This is Banned Book week.  Ireland has had a heavy handed history of censorship.  The first book to be banned was Liam O’Flaherty’s ‘The House of Gold’ in 1929 for indecency and obscenity.  Others on the list include ‘Brave new world’ by Aldous Huxley, Salinger’s ‘Catcher in the rye and our own Edna O’Brien’s ‘The country girls. The pill, post and porn were some of the items that came under the censor's eye. 

Do you have any recollections of censorship in Ireland?

Did it bother you then?

Are any of Ireland’s censorship laws today archaic? 

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I do recall when I arrived at Trinity College Dublin in early October 1973 that one could only readily buy condoms at the TCD bookstore, which was itself a rather unpretentious place off the main entrance. That awareness was a rude awakening for me, but frankly, only added to my sense of adventure, in exploring a culture quite different from my previous campus experience at American university.

I never knew what a condom looked like until I traveled outside of Ireland.  But rumors abounded that they were to be found clandestinely among the vendors at the Dandelion market in Dublin.

The great stain glass artist Harry Clark who created the bewleys windows and other great works was asked to create a piece for the united nations i think in the early 50's  he created a 3 panel window of brillant colours from stories of famous witers there were ladies with low cut dresses, and men with far to tight spandex..:) so the piece was turned down and never used as a display in the UN it sat in the basment of his home for years untill his death it was art dealer from miami bought it and now it hangs in a museum in south beach miami...a really beautiful piece its about 10ft high and has 3 it hung very nicely with light showing off the colour but..What is it doing in south beach miami?  like the wild geese it should come home........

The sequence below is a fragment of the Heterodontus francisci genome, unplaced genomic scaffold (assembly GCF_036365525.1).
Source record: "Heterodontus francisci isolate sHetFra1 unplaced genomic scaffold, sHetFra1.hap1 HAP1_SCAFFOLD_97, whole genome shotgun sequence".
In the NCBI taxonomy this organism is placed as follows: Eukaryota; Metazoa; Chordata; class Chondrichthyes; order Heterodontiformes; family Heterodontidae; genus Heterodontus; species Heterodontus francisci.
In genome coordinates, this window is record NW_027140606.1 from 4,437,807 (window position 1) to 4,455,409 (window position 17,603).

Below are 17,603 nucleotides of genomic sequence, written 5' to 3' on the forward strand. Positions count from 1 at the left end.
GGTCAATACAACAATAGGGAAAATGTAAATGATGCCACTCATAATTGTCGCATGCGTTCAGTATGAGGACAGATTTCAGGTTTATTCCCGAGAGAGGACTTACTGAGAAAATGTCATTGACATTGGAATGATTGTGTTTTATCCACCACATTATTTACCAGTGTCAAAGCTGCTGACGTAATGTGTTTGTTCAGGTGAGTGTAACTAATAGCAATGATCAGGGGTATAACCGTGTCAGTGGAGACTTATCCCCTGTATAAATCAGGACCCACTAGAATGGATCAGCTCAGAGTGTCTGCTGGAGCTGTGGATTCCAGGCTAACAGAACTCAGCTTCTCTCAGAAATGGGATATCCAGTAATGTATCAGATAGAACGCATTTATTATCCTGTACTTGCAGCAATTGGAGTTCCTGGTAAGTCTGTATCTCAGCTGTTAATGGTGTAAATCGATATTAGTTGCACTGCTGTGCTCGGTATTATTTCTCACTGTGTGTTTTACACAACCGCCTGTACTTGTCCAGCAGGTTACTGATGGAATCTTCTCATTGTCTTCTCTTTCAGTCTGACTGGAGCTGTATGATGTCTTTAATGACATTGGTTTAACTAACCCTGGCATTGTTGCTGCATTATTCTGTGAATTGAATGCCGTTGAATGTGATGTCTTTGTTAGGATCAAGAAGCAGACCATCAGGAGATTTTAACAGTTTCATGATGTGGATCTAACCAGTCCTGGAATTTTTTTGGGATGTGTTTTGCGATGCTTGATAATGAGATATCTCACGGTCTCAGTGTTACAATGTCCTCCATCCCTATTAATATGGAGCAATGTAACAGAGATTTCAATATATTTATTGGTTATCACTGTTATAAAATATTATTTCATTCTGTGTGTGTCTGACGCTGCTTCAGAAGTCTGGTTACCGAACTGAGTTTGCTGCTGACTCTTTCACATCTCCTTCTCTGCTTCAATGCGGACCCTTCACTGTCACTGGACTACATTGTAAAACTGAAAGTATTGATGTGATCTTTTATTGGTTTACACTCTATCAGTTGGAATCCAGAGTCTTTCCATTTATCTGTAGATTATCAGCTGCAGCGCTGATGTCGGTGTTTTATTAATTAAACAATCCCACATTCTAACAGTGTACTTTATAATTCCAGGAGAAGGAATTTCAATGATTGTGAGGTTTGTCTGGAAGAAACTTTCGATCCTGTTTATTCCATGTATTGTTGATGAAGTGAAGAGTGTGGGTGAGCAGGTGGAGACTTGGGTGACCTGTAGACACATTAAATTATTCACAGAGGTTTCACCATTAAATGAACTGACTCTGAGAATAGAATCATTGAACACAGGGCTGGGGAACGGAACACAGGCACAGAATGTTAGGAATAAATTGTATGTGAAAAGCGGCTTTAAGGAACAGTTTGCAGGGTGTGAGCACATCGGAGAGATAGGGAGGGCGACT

Apologies to Belinda for crediting Gerry Regan with this post! My confusion arose owing to Ger kindly forwarding the topic to me via e-mail. My response to him remains unchanged :-)

The Committee Political Assassination in Northern Ireland

                               By Sean Mc Philemy

Banned in the UK, big surprise.

Mine is perhaps a slightly different view, being a clergyman. But I'm pretty much opposed to any censorship, even for the best of reasons. Limiting some things for children seems reasonable, but other than that, I trust in the human spirit. If you have a good argument - whether religious or political or cultural or whatever - if it IS a good argument, it should be able to stand up to criticism and alternate points of view. To close down the conversation because you disagree with it seems dangerously short-sighted. And downright dangerous. Because then whoever has the most power gets to decide. We've lived through that and it's not pleasant. 

Of course there's the shouting fire in a theatre boundary as well, so we confess that free speech is seldom completely and absolutely free. But to close out an idea - a book - a play - if you think it's disgusting, don't go. If everyone thinks it's disgusting, it will die the death of neglect. But if everything else thinks it's wonderful and you're the only one who thinks it's disgusting, time to re-examine your standards. Not necessarily change them - you might be right. But certainly time to examine them. My grandmother had a saying - Everyone's crazy but thee and me, and I'm not entirely sure about thee. 

Your view is similar to mine Fr.Sheehan and your Grandmother was a wise woman.

You can read more on censorship in Ireland here

My mother-in-law had the same saying....May she R.I.P.

there was no sex in Ireland before the late late show. JAmes Joyce found it difficult to get published abroad due to censorship so it was not just in Ireland. TG4 has a documentary 'Muide éire' about censorship. When 'the Graduate' was released any sexual 'impropriety' was removed so  a lot of Irish cinema goers missed out on what it was about.

Playboy became legal in 1996.

Though I have no experience of censorship in Ireland, when at convent school in England, I recall 'Fanny Hill' being banned, with the result that there were hundreds of 'under the counter' copies circulating around the school. Such a ban often does wonder for sales.

You are right DJ

Censorship is advertising paid by the government.
Federico Fellini 


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